Four More Years

Here is how political cartoonists have sized up the candidates over a tumultuous half-century.

AMERICANS HAVE BEEN turning out political cartoons since the dawn of the Republic, but in the nineteenth century the drawings tended to be verbose and cluttered, their characters trailing long ribbons of speech balloons as they stumbled over obscure symbols. It took the national turmoil that surrounded the emergence of Franklin Roosevelt to bring the art to its incisive, confident, acid maturity. On the eve of the election, we offer a portfolio of cartoons both admiring and execrating from the last thirteen presidential contests.Read more »

“To Bring You The Picture Of Europe Tonight…”

In 1938 the European correspondent for CBS was in Austria when the Nazis marched in. He wanted to tell the world about it—but first he had to help invent a whole new kind of broadcasting.

I FIRST MET ED MURROW at the Hotel Adlon in Berlin on Friday, August 27, 1937, He had sent me a telegram three days earlier inviting me to dinner. I was not in the best of moods. After three years as a newspaper correspondent in Berlin, I was out of a job, very nearly broke, and my wife.Tess, was pregnant. Read more »

The World Of Gluyas Williams

He was more than just a cartoonist. He was the Hogarth of the American middle class.

IF YOU WANT a quick fix on what upper-middle-class Americans were doing between the two World Wars, look at the cartoons of Gluyas Williams. It will take less time than reading Dodsworth or the works of J. P. Marquand, and will be just as accurate. Accurate observation was the essence of Williams’s art, and he was, in the words of one magazine editor, a “superb noticer.” Read more »

The Inland Printer

was the first magazine in America to change its cover for every issue. And these covers may still be the best graphic art magazine has ever produced.

 

One of the most influential magazines in America before the turn of the century was The Inland Printer , one hundred years old this year and now known as The American Printer and Lithographer . Although primarily a journal for the trade, The Inland Printer displayed a powerful artistic imagination as it reported the printing industry’s coming of age.Read more »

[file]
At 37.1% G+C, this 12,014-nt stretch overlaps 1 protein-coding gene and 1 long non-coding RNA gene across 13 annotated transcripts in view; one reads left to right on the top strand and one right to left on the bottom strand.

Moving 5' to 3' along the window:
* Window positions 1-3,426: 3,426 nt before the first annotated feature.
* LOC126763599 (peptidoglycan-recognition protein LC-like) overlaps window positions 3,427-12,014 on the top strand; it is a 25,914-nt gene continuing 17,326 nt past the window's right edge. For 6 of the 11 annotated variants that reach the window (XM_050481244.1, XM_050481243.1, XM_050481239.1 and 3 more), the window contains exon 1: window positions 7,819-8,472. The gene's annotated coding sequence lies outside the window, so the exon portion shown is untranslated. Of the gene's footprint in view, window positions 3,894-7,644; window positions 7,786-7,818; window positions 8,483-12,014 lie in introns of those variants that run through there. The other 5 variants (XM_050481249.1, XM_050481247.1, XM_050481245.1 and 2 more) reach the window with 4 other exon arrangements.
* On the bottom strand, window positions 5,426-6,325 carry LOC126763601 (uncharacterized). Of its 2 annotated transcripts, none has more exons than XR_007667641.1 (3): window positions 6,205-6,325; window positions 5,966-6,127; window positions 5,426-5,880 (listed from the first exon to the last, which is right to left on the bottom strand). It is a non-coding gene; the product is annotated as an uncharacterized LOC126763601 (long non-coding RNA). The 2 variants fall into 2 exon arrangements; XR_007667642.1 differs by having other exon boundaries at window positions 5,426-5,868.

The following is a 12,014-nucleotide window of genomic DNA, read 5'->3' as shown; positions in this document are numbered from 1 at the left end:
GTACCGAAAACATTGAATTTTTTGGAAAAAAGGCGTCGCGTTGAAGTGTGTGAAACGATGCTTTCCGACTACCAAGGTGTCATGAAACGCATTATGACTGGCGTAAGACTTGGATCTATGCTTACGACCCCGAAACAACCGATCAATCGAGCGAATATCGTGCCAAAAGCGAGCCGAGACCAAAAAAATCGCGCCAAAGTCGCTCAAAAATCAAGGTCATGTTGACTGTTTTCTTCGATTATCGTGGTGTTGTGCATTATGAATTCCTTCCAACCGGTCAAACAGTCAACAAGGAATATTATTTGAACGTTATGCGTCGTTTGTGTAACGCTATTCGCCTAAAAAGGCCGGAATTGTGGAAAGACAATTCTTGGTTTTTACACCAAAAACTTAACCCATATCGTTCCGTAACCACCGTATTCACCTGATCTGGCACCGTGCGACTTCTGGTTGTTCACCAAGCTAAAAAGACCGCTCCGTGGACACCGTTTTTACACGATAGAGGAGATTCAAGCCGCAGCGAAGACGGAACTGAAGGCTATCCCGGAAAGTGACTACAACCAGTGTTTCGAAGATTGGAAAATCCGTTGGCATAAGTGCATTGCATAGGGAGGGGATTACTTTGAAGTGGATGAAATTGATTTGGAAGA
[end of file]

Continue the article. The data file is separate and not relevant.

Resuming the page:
John F. Kennedy, Twenty Years Later

Was the murdered President one of our best, a man of “vigor, rationality, and noble vision” or was he “an optical illusion,” “an expensively programmed waxwork”? A noted historian examines the mottled evolution of his reputation.

The murder of John F. Kennedy twenty years ago last month occasioned an overwhelming sense of grief that may be without parallel in our history. When the news first was announced, people wept openly in the streets, and during the painful weekend that followed, as the mesmerizing images of the youthful President and his family were flashed again and again on the television screens, the feeling of deprivation deepened.Read more »

What Made The ‘World’ Great?

It exposed corruption. It hired drunks. Good writing was rewarded. No wonder every newspaperman wanted to work there.

For three days in the fall of 1930 a bearded, former Norwegian seaman could be seen pacing back and forth at the front entrance of the Pulitzer Building on Park Row, New York City, home of the World , with a sandwich sign that read, “Hire Joe Liebling!” Read more »

If You Ran A Small-town Weekly

… you could battle for clean government, champion virtue, improve the public school, defend the consumer, arbitrate taste, and write lean, telling prose. Or at least that was the author’s dream. Here’s the reality.

It was three in the morning, two days after St. Patrick’s Day, 1958, when I disembarked from a Greyhound bus and stepped into the snowdrifts at the entrance to the Kennebunk Inn, in Kennebunk, Maine. A startled night clerk called the police; he could conjure no other service that might help me go the final mile of my trip in a snowstorm. My journey ended when I said good night to patrolman Frank Stevens, slammed the cruiser door, and entered the cottage where Sandy Brook waited for his new partner. Read more »

Faking It With Pictures

What do you do if there’s no photographer around when Valentino meets Caruso in Heaven?

A picture may be worth a thousand words, but one day in 1926 a picture was worth one hundred thousand extra readers. In August of that year, New York City’s newspapers were in the middle of one of their usual summer circulation wars. Of all the papers the most eccentric and sensationalist was the tabloid-size New York Graphic . The circulation-boosting picture showed nothing less than Rudolph Valentino’s entry into Heaven. Read more »

Faking It

If the facts were dull, the story didn’t get printed. So reporters made up the facts. It’s only recently that newspapers have even tried to tell the truth .

In the winter of 1894-95, Theodore Dreiser was a new reporter on the New York World , and things were going badly. One assignment after another fizzled. Dispatched by the city editor to Elizabeth, New Jersey, to follow up a tale of a graveyard apparition, the gangling twenty-three-year-old returned empty-handed: the cemetery caretaker insisted that the dead man supposedly involved was not even buried there.Read more »

“the First Rough Draft Of History”

… is today’s newspaper. Here the executive editor of the Washington ‘Post’ takes us on a spirited dash through the minefields that await reporters and editors who gather and disseminate a most valuable commodity.

As executive editor of the Washington Post , Benjamin Crowninshield Bradlee guides and shapes one of the two or three best newspapers in America. He has been called “a born leader, a quick study … and intuitive. His paper reflects his own interest and hunches.Read more »